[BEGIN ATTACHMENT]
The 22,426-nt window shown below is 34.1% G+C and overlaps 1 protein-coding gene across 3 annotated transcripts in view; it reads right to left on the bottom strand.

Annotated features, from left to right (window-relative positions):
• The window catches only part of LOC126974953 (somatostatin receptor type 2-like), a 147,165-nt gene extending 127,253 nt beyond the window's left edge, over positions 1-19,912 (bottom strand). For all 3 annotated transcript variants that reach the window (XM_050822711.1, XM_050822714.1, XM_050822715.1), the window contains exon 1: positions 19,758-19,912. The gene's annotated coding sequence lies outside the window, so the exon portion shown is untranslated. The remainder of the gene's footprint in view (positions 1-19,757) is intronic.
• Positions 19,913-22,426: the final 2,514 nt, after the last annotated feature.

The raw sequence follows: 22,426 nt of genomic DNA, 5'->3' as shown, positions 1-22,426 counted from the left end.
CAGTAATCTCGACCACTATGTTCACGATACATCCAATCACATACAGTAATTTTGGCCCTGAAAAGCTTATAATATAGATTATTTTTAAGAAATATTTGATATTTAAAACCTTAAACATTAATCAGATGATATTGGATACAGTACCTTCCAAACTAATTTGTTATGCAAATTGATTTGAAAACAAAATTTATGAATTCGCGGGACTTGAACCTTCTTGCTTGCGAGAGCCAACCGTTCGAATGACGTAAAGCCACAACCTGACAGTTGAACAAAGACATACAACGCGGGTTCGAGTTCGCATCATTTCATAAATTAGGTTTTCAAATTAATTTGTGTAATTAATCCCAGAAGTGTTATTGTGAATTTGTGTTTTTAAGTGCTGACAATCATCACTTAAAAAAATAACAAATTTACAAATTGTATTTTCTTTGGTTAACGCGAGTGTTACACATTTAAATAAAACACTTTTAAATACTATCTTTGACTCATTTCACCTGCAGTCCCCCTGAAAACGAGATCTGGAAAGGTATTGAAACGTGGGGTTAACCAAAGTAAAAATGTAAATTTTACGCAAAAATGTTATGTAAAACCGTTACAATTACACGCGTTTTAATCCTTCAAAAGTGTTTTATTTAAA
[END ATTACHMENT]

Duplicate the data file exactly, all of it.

The 22,426-nt window shown below is 34.1% G+C and overlaps 1 protein-coding gene across 3 annotated transcripts in view; it reads right to left on the bottom strand.

Annotated features, from left to right (window-relative positions):
• The window catches only part of LOC126974953 (somatostatin receptor type 2-like), a 147,165-nt gene extending 127,253 nt beyond the window's left edge, over positions 1-19,912 (bottom strand). For all 3 annotated transcript variants that reach the window (XM_050822711.1, XM_050822714.1, XM_050822715.1), the window contains exon 1: positions 19,758-19,912. The gene's annotated coding sequence lies outside the window, so the exon portion shown is untranslated. The remainder of the gene's footprint in view (positions 1-19,757) is intronic.
• Positions 19,913-22,426: the final 2,514 nt, after the last annotated feature.

The raw sequence follows: 22,426 nt of genomic DNA, 5'->3' as shown, positions 1-22,426 counted from the left end.
CAGTAATCTCGACCACTATGTTCACGATACATCCAATCACATACAGTAATTTTGGCCCTGAAAAGCTTATAATATAGATTATTTTTAAGAAATATTTGATATTTAAAACCTTAAACATTAATCAGATGATATTGGATACAGTACCTTCCAAACTAATTTGTTATGCAAATTGATTTGAAAACAAAATTTATGAATTCGCGGGACTTGAACCTTCTTGCTTGCGAGAGCCAACCGTTCGAATGACGTAAAGCCACAACCTGACAGTTGAACAAAGACATACAACGCGGGTTCGAGTTCGCATCATTTCATAAATTAGGTTTTCAAATTAATTTGTGTAATTAATCCCAGAAGTGTTATTGTGAATTTGTGTTTTTAAGTGCTGACAATCATCACTTAAAAAAATAACAAATTTACAAATTGTATTTTCTTTGGTTAACGCGAGTGTTACACATTTAAATAAAACACTTTTAAATACTATCTTTGACTCATTTCACCTGCAGTCCCCCTGAAAACGAGATCTGGAAAGGTATTGAAACGTGGGGTTAACCAAAGTAAAAATGTAAATTTTACGCAAAAATGTTATGTAAAACCGTTACAATTACACGCGTTTTAATCCTTCAAAAGTGTTTTATTTAAA